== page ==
One of the co-workers is from Japan, is in the US on secondment and speaks very little English. He is pretty quiet most of the time. My question brought about a smile and he looked at me and replied, "Actually, that is true." Woah. Not what I expected. He continued. "That's why I started smoking and sometimes, even when I smoke now, I think, I am looking cool." Again, not what I expected. The other co-worker chimed in, "Well, I personally didn't start smoking cuz I thought it was cool, I just saw my mom doing it my whole life." I nodded, thought for a second and responded, "But you respect and look up to your mom and I'm sure growing up, you probably imitated her, so maybe you thought it was cool, subconsciously?" He shook his head and responded, "I don't respect my Mom though!" and my response was silence. "Just kidding!" he said. Whew. But I couldn't stop. "Isn't it interesting that everyone knows how bad smoking is and there are even laws against doing it in certain places but not with drinking when they're both not unhealthy habits?" I asked. Both my co-workers know I'm LDS and though I wanted to go on about how accurate the prophecies were... I decided that was enough for the day. Our conversation quickly changed to how awesome the homemade hot sauces, ketchup and cola at this uber green restaurant we were dining at, but I continued to ponder.

We all know examples are important. We all try to be a good example. We also all look for good examples around us. So just think, how much more important is it to be a good example to your kids? And how much more important is daily scripture study and daily prayer for your kids who will look up to you, will imitate you, and will think you're cool (even if they don't vocalize it)?! Like Elder Bednar said during the past conference, "Consistency is key!" Start building those good habits now. I read this morning that "good habits are the soul's muscles, the more you use them, the more they grow." You better believe it, plus the Prophet said it .. duh. Sometimes it is a big duh in our own lives. I mean, until I realized how stupid it was to smoke, I 100% thought it was cool and I am so grateful that someone I looked up to, told me stupid it was! Thanks Gege. I am reminded everytime I smell second hand smoke and everytime my coworkers take a smoke break. And on top of that, I've committed to making sure that my own definition of what is cool should be what is "cool" in the eternal sense, because that's what really matters and that's what really is ... cool!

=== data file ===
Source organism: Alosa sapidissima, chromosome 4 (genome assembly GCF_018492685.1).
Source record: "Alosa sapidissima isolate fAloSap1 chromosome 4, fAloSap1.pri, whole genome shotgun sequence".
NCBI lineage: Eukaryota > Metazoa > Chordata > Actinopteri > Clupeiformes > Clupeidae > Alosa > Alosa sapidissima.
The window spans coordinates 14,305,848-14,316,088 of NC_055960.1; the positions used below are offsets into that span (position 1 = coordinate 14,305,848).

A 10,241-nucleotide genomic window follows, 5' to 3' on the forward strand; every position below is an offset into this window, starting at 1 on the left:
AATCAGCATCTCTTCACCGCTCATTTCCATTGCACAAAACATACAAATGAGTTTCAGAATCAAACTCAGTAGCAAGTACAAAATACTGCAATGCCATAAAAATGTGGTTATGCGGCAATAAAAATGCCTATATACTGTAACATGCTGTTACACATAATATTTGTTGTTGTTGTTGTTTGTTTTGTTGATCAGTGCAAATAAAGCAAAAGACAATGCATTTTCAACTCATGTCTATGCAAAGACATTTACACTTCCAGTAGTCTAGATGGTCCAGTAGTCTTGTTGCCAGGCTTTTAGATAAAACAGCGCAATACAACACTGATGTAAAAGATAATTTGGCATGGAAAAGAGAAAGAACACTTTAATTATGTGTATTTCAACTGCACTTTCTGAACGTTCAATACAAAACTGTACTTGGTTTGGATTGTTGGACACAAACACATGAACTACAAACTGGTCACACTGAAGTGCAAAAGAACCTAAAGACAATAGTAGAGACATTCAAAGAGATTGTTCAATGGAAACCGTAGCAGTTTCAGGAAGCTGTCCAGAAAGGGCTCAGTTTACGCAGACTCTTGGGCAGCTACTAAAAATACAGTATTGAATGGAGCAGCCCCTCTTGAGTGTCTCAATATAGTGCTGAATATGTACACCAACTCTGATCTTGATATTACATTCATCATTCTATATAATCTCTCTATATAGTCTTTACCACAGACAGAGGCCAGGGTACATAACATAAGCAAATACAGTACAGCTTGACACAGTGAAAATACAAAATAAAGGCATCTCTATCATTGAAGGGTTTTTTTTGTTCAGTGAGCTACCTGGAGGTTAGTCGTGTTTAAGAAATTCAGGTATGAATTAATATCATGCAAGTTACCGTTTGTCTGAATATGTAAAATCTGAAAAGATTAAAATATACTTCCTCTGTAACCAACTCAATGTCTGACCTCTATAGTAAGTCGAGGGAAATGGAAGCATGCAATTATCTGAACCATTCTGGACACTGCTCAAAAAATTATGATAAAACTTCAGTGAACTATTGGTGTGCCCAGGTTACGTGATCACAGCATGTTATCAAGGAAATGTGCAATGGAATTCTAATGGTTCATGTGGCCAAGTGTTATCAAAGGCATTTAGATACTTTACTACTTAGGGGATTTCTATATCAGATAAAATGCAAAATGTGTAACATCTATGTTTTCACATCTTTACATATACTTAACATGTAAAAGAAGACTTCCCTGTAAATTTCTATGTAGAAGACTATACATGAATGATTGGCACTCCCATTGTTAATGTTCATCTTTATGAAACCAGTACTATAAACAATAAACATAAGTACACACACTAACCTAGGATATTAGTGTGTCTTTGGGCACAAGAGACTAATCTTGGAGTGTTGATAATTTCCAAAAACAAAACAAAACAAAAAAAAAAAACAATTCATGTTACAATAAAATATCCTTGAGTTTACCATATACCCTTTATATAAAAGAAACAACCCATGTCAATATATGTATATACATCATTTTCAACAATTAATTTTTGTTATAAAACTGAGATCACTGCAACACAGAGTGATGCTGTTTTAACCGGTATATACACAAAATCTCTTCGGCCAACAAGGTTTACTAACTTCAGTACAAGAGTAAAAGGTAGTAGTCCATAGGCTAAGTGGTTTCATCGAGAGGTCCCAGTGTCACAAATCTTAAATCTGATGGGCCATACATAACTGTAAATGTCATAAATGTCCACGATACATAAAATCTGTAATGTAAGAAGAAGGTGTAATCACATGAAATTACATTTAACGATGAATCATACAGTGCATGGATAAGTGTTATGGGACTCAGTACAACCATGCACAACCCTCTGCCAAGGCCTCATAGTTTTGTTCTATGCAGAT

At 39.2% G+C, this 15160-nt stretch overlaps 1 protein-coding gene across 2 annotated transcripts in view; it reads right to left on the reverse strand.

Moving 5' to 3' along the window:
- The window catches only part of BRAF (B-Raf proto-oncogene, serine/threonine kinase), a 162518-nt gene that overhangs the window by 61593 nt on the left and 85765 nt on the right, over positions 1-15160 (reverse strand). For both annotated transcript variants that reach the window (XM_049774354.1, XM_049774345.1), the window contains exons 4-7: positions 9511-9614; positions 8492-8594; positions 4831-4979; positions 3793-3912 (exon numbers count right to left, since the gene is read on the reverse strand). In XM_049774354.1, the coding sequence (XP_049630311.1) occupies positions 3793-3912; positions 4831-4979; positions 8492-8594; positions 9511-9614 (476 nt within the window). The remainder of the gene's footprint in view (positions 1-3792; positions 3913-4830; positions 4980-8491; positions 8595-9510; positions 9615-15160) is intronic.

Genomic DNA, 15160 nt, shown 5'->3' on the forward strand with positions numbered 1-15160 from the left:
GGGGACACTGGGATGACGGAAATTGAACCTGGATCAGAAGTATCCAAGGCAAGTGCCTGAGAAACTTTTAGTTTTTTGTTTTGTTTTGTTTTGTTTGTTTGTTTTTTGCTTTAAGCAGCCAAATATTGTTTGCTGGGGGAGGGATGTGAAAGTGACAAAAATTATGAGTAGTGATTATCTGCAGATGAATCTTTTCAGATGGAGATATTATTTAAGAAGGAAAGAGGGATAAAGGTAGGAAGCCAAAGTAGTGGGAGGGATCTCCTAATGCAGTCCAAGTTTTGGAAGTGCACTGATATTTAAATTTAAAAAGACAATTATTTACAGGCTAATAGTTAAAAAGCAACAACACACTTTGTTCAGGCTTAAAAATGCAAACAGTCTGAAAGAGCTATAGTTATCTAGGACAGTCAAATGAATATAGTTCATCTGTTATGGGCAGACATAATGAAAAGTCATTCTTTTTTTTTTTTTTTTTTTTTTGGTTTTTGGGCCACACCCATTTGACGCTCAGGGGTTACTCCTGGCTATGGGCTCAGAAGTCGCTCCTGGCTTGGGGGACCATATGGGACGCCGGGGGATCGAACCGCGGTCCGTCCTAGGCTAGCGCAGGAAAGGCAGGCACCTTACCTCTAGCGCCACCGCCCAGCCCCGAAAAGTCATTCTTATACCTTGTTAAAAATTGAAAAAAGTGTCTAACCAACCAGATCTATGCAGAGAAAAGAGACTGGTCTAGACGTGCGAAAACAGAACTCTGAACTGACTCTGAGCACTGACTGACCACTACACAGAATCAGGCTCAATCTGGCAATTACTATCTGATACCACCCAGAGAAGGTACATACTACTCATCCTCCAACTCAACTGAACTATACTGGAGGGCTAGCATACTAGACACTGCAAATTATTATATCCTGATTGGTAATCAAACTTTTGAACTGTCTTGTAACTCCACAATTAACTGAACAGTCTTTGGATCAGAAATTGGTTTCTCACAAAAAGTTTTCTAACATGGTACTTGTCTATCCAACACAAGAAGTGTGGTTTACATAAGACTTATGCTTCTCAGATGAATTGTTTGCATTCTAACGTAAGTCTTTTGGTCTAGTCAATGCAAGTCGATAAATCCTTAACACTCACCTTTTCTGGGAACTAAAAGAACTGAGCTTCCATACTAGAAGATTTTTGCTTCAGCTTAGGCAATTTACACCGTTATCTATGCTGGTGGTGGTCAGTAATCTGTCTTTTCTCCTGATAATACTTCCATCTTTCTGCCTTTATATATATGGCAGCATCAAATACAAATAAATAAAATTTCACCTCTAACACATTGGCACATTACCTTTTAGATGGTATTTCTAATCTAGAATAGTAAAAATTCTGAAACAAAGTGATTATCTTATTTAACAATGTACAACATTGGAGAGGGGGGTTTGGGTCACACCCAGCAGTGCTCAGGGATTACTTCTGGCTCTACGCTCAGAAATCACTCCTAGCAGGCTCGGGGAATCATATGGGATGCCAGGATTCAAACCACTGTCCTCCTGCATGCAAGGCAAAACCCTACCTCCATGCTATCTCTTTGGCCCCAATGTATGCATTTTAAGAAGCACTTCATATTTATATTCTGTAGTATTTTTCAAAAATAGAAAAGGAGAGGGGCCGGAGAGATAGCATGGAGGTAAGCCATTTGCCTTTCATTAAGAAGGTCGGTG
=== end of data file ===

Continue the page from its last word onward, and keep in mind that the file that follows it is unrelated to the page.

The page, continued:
Wednesday, October 21, 2009

Football and Me

I'm not athletic. I've never claimed to be. The extent of my athleticism is boxed into a category known as dance. I have been a part of numerous dance teams - drill, dance and formation ballroom dancing, but within in these groups, the concept of winning is drastically different. Unlike a "sport," there aren't different positions that work together and in most dance team competitions, it's the unity of performing the same moves or coordinated waves which determine the outcome of our winning.

So when I recently decided to join the powder puff football team with our Ward, I was not only skeptical, I was fearful.
And although I know fear and faith cannot coexist, fear is the best description of my decision to participate in competitive sports for the following reasons:

1) I'm not as competitive as some of the girls on the team.

At least not openly so. The extent of my competition is ensuring I am constantly pushing myself to be more than what I am. So if I can't even catch a ball, catching it once out of ten practice drills is better than none and sadly, to me, that is a win. Unfortunately, my teammates might feel different.

2) I am not willing to put my body at risk of catching a ball.

I once jammed my finger catching a football. Not only were my fingers swollen with purple and pain, but I was lucky enough to have it on my left
hand - the hand that is less utilized (sometimes I aim to be ambidextrous since I was born a leftie and switched over by my mom who inadvertently stifled my creativity). Now if I was an athlete by profession, I would not care, unfortunately, I am an accountant by choice and my hands are quite important as I am on the computer more than 10 hours a day. That means letting the ball fall sometimes and hearing my wonderful teammates cheer me on for the next catch while they repress expressions of utter disappointment.

3) It's football and I'm a girl.

I know, you're thinking How sexist! How gender typical are you Daisy? Well, I enjoy watching football... if someone is watching it with me but I really enjoy shopping... even if nobody is with me. I also enjoy good replays on Sports Center even if by myself but I really enjoy the cheerleading and dance competitions on ESPN and am usually by myself.

So basically my football world turned upside down when I heard Coach Mendenhall of the BYU Cougars at a fireside in San Diego last weekend.